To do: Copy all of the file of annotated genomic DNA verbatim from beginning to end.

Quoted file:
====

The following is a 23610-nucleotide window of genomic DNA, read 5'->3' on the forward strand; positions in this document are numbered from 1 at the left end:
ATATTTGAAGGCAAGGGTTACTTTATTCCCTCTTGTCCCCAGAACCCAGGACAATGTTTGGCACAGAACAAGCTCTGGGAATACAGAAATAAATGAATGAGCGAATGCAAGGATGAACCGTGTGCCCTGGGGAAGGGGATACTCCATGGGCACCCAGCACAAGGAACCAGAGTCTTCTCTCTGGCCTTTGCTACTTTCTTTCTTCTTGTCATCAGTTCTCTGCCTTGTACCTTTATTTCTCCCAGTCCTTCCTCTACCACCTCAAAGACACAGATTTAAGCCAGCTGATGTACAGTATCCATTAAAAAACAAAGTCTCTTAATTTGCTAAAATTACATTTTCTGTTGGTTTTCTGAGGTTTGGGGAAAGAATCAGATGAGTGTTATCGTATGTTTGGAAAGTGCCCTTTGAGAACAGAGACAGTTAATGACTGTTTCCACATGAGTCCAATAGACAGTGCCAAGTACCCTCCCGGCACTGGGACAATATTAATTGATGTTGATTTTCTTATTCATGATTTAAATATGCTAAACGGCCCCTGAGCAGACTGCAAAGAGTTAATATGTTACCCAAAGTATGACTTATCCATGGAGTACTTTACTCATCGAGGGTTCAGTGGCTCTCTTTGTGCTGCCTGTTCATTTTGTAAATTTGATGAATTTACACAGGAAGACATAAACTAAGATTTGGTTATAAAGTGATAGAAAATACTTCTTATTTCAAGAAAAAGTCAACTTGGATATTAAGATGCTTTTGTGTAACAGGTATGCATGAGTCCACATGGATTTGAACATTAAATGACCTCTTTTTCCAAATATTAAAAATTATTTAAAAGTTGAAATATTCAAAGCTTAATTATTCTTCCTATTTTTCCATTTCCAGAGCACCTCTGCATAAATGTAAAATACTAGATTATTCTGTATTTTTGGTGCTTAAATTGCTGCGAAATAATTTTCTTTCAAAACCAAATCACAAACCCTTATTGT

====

The following is a 23610-nucleotide window of genomic DNA, read 5'->3' on the forward strand; positions in this document are numbered from 1 at the left end:
ATATTTGAAGGCAAGGGTTACTTTATTCCCTCTTGTCCCCAGAACCCAGGACAATGTTTGGCACAGAACAAGCTCTGGGAATACAGAAATAAATGAATGAGCGAATGCAAGGATGAACCGTGTGCCCTGGGGAAGGGGATACTCCATGGGCACCCAGCACAAGGAACCAGAGTCTTCTCTCTGGCCTTTGCTACTTTCTTTCTTCTTGTCATCAGTTCTCTGCCTTGTACCTTTATTTCTCCCAGTCCTTCCTCTACCACCTCAAAGACACAGATTTAAGCCAGCTGATGTACAGTATCCATTAAAAAACAAAGTCTCTTAATTTGCTAAAATTACATTTTCTGTTGGTTTTCTGAGGTTTGGGGAAAGAATCAGATGAGTGTTATCGTATGTTTGGAAAGTGCCCTTTGAGAACAGAGACAGTTAATGACTGTTTCCACATGAGTCCAATAGACAGTGCCAAGTACCCTCCCGGCACTGGGACAATATTAATTGATGTTGATTTTCTTATTCATGATTTAAATATGCTAAACGGCCCCTGAGCAGACTGCAAAGAGTTAATATGTTACCCAAAGTATGACTTATCCATGGAGTACTTTACTCATCGAGGGTTCAGTGGCTCTCTTTGTGCTGCCTGTTCATTTTGTAAATTTGATGAATTTACACAGGAAGACATAAACTAAGATTTGGTTATAAAGTGATAGAAAATACTTCTTATTTCAAGAAAAAGTCAACTTGGATATTAAGATGCTTTTGTGTAACAGGTATGCATGAGTCCACATGGATTTGAACATTAAATGACCTCTTTTTCCAAATATTAAAAATTATTTAAAAGTTGAAATATTCAAAGCTTAATTATTCTTCCTATTTTTCCATTTCCAGAGCACCTCTGCATAAATGTAAAATACTAGATTATTCTGTATTTTTGGTGCTTAAATTGCTGCGAAATAATTTTCTTTCAAAACCAAATCACAAACCCTTATTGT